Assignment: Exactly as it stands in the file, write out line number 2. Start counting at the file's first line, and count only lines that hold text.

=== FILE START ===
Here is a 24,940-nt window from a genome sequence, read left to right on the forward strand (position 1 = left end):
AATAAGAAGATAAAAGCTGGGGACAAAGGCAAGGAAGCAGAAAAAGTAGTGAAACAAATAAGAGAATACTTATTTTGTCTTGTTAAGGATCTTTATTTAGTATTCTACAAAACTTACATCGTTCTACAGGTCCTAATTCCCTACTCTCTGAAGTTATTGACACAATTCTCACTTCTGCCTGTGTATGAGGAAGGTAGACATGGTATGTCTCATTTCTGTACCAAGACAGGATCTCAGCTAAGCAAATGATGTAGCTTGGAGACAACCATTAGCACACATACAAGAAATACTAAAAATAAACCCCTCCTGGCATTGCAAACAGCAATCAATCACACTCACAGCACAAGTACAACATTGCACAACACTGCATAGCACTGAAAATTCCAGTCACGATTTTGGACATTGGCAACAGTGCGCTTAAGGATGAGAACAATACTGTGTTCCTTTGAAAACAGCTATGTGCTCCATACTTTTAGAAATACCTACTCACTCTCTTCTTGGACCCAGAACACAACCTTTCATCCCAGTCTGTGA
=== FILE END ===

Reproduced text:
AATAAGAAGATAAAAGCTGGGGACAAAGGCAAGGAAGCAGAAAAAGTAGTGAAACAAATAAGAGAATACTTATTTTGTCTTGTTAAGGATCTTTATTTAGTATTCTACAAAACTTACATCGTTCTACAGGTCCTAATTCCCTACTCTCTGAAGTTATTGACACAATTCTCACTTCTGCCTGTGTATGAGGAAGGTAGACATGGTATGTCTCATTTCTGTACCAAGACAGGATCTCAGCTAAGCAAATGATGTAGCTTGGAGACAACCATTAGCACACATACAAGAAATACTAAAAATAAACCCCTCCTGGCATTGCAAACAGCAATCAATCACACTCACAGCACAAGTACAACATTGCACAACACTGCATAGCACTGAAAATTCCAGTCACGATTTTGGACATTGGCAACAGTGCGCTTAAGGATGAGAACAATACTGTGTTCCTTTGAAAACAGCTATGTGCTCCATACTTTTAGAAATACCTACTCACTCTCTTCTTGGACCCAGAACACAACCTTTCATCCCAGTCTGTGA